Voltage Drop Formula & Example Calculation

What is Voltage Drop?

Voltage drop is the decrease of electrical potential along the path of a current flowing in an electrical circuit. Or more simply, a “drop in voltage”. Voltage drops occur due to the internal resistance of the source, passive elements, across conductors, across contacts, and across connectors are undesirable because some of the energy supplied is dissipated.

The voltage drop across an electrical load is proportional to the power available to be converted in that load to some other useful form of energy. Voltage drop is calculated through Ohm’s law.

Voltage Drop in Direct Current Circuits

In direct current circuits, the reason for voltage drop is resistance. For understanding the voltage drop in the DC circuit, let’s look at an example. Assume a circuit that consists of a DC source, 2 resistors that are connected in series, and a load.

Here, every element of the circuit will have a certain resistance. They receive and lose energy to some value. But the deciding factor of the value of energy is the physical features of the elements. When we measure the voltage across the DC supply and first resistor, we can see that it will be less than the supply voltage.

We can calculate the energy consumed by each resistance by measuring the voltage across individual resistors. While the current flows through the wire starting from the DC supply to the first resistor, some energy given by the source gets dissipated due to the conductor resistance.

To verify the voltage drop, Ohm’s law and Kirchhoff’s circuit law are used, which are briefed below.
Ohm’s law is represented by

V → Voltage Drop (V)
R → Electrical Resistance (Ω)
I → Electrical Current (A)

For DC closed circuits, we also use Kirchhoff’s circuit law for voltage drop calculation. It is as follows:
Supply Voltage = Sum of the voltage drop across each component of the circuit.

Voltage Drop Calculation of a DC Power Line

Here, we are taking an example of a 100 ft power line. So, for 2 lines, 2 × 100 ft. Let Electrical resistance be 1.02Ω/1000 ft, and current be 10 A.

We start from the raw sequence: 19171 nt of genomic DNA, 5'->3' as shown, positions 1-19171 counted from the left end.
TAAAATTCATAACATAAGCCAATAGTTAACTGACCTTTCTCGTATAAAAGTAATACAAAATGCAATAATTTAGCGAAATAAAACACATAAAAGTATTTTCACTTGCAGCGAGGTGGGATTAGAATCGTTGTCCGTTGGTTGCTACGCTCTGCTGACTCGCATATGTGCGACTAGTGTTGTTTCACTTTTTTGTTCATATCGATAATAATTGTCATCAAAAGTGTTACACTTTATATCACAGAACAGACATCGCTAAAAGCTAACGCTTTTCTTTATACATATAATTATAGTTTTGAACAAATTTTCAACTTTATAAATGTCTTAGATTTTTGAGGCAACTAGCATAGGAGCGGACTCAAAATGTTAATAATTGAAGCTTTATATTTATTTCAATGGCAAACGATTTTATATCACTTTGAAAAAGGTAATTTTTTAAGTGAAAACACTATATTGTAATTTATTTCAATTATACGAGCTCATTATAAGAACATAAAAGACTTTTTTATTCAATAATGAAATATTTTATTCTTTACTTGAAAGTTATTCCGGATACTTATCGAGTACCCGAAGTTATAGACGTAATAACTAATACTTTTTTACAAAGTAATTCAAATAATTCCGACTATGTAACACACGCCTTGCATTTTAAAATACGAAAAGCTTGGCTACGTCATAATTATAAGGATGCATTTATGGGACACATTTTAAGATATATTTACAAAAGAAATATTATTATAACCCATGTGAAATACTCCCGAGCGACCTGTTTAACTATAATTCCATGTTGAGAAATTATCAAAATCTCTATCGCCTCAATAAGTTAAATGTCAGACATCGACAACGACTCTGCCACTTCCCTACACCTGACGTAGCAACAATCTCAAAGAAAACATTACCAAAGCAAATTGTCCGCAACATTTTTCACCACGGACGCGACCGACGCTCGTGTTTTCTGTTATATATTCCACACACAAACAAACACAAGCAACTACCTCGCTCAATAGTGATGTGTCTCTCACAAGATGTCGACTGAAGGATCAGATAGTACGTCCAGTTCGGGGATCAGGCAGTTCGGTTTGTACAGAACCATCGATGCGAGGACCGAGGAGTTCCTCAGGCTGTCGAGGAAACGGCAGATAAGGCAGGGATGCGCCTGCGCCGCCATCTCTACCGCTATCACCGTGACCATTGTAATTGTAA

Voltage Drop in Alternating Current Circuits

In AC circuits, in addition to Resistance (R), there will be a second opposition for the flow of currentReactance (X), which comprises XC and XL. Both X and R will oppose the current flow also. The sum of the two is termed Impedance (Z).
XC → Capacitive reactance
XL → Inductive reactance

The amount of Z depends on the factors such as magnetic permeability, electrical isolating elements, and AC frequency.
Similar to Ohm’s law in DC circuits, here it is given as

E → Voltage Drop (V)
Z → Electrical Impedance (Ω)
I → Electrical Current (A)
voltage drop in alternating current circuits
IB → Full load current (A)
R → Resistance of the cable conductor (Ω/1000ft)
L → Length of the cable (one side) (Kft)
X → Inductive Reactance (Ω/1000f)
Vn → Phase to neutral voltage
Un → Phase to phase voltage
Φ → Phase angle of the load

Circular Mils and Voltage Drop Calculation

A circular mil is really a unit of area. It is used for referring to the circular cross-sectional area of the wire or conductor. The voltage drop using mils is given by

L → Wire length (ft)
K → Specific Resistivity (Ω-circular mils/foot).
P → Phase constant = 2 meant for single-phase = 1.732 meant for three-phase
I → Area of the wire (circular mils)

Voltage Drop Calculation of Copper Conductor from Table

The voltage drop of the copper wire (conductor) can be found out as follows:

f is the factor we get from the standard table below.

14 2.08 0.476 0.42
12 3.31 0.313 0.26
10 5.26 0.196 0.17
8 8.37 0.125 0.11
6 13.3 0.0833 0.071
4 21.2 0.0538 0.046
3   0.0431 0.038
2 33.6 0.0323 0.028
1 42.4 0.0323 0.028
1/0 53.5 0.0269 0.023
2/0 67.4 0.0222 0.020
3/0 85.0 0.019 0.016
4/0 107.2 0.0161 0.014
250   0.0147 0.013
300   0.0131 0.011
350   0.0121 0.011
400   0.0115 0.009
500   0.0101 0.009
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